New report outlines how the government can address COVID-19 ethnic disparity
19 Jan 2021
A new report from The Runnymede Trust and the Centre on the Dynamics of Ethnicity has addressed the possible causes of - and offers solutions to – the ethnic disparity of the effects of coronavirus
Ethnic minority people experience a much higher risk of COVID-19-related death - a stark inequality that impacts on all ethnic minority groups. Ethnic minorities are also at increased risk of complications and mortality post COVID-19 infection.
There has been much discussion of what might be driving ethnic inequalities in infections and outcomes - these include speculative approaches which question whether inequalities might be due to genetic or ‘cultural’ differences.
There is no evidence for genetic or genetically-related biological factors underlying this increased risk, including vitamin D deficiency. Greater risk is more likely to be the result of pre-existing social and economic inequalities manifesting in the form of chronic illness.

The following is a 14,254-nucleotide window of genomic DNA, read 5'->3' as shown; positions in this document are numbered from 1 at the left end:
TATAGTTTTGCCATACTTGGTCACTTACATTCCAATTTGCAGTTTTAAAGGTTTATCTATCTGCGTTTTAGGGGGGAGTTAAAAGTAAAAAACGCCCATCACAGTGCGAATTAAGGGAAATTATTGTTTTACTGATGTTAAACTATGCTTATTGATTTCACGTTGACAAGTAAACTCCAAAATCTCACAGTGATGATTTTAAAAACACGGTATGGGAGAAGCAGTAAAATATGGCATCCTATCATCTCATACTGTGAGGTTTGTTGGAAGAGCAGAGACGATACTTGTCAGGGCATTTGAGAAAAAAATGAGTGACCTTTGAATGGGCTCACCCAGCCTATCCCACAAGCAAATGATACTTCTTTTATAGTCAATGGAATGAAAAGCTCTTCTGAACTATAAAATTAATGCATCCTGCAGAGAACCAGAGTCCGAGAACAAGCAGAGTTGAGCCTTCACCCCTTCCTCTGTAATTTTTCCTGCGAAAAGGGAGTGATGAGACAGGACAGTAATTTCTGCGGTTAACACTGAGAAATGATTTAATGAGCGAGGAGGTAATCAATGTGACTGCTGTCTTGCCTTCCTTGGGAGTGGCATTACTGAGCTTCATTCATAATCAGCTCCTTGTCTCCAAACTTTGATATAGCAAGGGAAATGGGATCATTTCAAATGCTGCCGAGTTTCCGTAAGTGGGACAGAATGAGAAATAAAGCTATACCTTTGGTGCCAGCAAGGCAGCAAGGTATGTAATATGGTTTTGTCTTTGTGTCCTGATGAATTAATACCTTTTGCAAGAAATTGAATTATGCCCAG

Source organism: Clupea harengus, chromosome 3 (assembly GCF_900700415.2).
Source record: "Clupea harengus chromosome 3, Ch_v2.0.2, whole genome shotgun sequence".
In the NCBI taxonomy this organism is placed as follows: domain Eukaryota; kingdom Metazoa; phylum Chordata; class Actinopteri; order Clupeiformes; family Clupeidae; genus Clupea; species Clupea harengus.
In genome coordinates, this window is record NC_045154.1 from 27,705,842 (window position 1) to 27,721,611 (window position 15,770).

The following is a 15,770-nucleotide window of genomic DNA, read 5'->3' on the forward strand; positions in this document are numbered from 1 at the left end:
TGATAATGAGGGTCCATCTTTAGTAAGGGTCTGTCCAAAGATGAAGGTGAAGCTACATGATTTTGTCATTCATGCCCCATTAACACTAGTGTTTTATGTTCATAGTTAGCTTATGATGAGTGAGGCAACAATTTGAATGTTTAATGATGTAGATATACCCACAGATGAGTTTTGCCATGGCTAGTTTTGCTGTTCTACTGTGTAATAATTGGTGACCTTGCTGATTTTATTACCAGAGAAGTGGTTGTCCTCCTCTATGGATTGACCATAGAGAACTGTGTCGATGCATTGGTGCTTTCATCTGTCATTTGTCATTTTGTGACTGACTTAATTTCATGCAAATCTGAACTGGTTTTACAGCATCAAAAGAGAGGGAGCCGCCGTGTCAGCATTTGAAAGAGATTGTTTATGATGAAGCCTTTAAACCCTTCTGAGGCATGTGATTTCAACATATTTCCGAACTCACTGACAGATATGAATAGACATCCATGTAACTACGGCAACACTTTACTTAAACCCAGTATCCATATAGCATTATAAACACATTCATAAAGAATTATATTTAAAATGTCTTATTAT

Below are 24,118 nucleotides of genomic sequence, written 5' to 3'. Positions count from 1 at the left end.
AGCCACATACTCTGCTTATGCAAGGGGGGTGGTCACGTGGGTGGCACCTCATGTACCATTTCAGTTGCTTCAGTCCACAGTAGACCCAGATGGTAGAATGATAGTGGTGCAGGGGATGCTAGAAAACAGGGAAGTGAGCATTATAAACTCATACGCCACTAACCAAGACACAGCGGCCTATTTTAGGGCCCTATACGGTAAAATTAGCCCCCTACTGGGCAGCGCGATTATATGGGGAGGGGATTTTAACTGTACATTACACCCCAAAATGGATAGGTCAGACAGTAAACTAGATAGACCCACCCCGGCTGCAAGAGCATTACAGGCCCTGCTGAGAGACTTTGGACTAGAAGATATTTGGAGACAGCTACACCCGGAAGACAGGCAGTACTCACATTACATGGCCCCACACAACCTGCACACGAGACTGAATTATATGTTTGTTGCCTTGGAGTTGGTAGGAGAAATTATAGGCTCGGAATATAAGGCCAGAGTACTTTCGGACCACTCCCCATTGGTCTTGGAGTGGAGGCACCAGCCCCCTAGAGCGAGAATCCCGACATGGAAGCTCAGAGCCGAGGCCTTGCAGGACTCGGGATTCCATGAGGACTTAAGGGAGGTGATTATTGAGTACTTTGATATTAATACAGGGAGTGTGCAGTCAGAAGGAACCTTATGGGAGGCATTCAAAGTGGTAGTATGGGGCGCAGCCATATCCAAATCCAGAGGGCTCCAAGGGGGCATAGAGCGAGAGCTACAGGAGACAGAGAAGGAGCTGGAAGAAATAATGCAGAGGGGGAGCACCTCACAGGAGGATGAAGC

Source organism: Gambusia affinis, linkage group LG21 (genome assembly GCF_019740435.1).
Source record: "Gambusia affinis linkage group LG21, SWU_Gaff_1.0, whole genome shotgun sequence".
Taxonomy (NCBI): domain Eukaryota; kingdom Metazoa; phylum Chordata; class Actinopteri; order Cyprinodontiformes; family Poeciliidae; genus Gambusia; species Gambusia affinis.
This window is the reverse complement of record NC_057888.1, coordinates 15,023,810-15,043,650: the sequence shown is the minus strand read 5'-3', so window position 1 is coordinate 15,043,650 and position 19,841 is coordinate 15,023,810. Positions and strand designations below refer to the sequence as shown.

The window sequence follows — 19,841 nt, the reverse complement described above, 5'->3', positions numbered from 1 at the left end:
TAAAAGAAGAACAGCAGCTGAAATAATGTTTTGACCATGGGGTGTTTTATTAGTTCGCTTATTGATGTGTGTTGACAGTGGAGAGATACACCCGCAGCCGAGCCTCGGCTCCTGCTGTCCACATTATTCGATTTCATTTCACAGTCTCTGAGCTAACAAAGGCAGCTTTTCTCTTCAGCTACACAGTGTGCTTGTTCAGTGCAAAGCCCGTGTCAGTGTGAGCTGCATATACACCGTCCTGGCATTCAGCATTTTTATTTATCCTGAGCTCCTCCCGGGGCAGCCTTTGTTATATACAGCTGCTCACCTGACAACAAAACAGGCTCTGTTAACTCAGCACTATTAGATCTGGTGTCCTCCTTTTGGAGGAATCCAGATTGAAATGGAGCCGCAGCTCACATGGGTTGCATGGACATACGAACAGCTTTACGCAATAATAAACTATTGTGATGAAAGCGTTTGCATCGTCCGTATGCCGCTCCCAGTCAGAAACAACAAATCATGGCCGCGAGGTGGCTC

These inequalities reflect increased risk of exposure to the virus because of where people live, the type of accommodation they live in, household size, the types of jobs they do and the means of transport they use to get to work.
Unless racism is understood as a key driver of the inequalities which increase the chances of exposure to and mortality from COVID-19, government and public sector policy responses to the coronavirus pandemic risk further increasing ethnic inequalities in the UK.
“The stark ethnic inequalities in relation to the coronavirus pandemic reflect wider and longstanding inequalities. Underpinning these are processes related to and the consequences of structural, institutional and interpersonal racism and discrimination,” said report author James Nazroo, Professor of Sociology.
“It is vital that as we deal with the current crisis and plot our way out of it we take the opportunity to put in place action to address these inequalities.”